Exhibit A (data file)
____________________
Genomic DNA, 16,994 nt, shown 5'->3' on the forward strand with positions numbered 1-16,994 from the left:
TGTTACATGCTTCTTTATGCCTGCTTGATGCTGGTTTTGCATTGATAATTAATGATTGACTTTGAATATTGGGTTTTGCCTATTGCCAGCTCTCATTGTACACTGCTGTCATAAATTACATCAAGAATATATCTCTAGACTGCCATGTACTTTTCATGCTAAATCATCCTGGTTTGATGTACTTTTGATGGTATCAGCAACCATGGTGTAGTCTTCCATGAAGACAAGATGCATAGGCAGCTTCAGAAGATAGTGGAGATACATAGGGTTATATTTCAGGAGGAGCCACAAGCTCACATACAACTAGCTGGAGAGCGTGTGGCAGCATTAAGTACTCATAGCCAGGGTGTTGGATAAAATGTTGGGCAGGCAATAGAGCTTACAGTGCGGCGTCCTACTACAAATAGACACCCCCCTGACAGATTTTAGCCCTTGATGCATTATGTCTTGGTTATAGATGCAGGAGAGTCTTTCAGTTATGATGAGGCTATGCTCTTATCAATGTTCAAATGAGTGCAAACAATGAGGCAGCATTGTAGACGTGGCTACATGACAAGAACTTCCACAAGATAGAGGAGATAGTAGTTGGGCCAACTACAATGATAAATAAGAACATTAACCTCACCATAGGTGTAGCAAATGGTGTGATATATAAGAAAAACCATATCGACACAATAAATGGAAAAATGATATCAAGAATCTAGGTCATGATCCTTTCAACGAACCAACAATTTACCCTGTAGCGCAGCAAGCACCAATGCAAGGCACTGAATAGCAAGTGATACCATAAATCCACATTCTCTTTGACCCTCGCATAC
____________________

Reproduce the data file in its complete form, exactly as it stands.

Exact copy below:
Genomic DNA, 16,994 nt, shown 5'->3' on the forward strand with positions numbered 1-16,994 from the left:
TGTTACATGCTTCTTTATGCCTGCTTGATGCTGGTTTTGCATTGATAATTAATGATTGACTTTGAATATTGGGTTTTGCCTATTGCCAGCTCTCATTGTACACTGCTGTCATAAATTACATCAAGAATATATCTCTAGACTGCCATGTACTTTTCATGCTAAATCATCCTGGTTTGATGTACTTTTGATGGTATCAGCAACCATGGTGTAGTCTTCCATGAAGACAAGATGCATAGGCAGCTTCAGAAGATAGTGGAGATACATAGGGTTATATTTCAGGAGGAGCCACAAGCTCACATACAACTAGCTGGAGAGCGTGTGGCAGCATTAAGTACTCATAGCCAGGGTGTTGGATAAAATGTTGGGCAGGCAATAGAGCTTACAGTGCGGCGTCCTACTACAAATAGACACCCCCCTGACAGATTTTAGCCCTTGATGCATTATGTCTTGGTTATAGATGCAGGAGAGTCTTTCAGTTATGATGAGGCTATGCTCTTATCAATGTTCAAATGAGTGCAAACAATGAGGCAGCATTGTAGACGTGGCTACATGACAAGAACTTCCACAAGATAGAGGAGATAGTAGTTGGGCCAACTACAATGATAAATAAGAACATTAACCTCACCATAGGTGTAGCAAATGGTGTGATATATAAGAAAAACCATATCGACACAATAAATGGAAAAATGATATCAAGAATCTAGGTCATGATCCTTTCAACGAACCAACAATTTACCCTGTAGCGCAGCAAGCACCAATGCAAGGCACTGAATAGCAAGTGATACCATAAATCCACATTCTCTTTGACCCTCGCATAC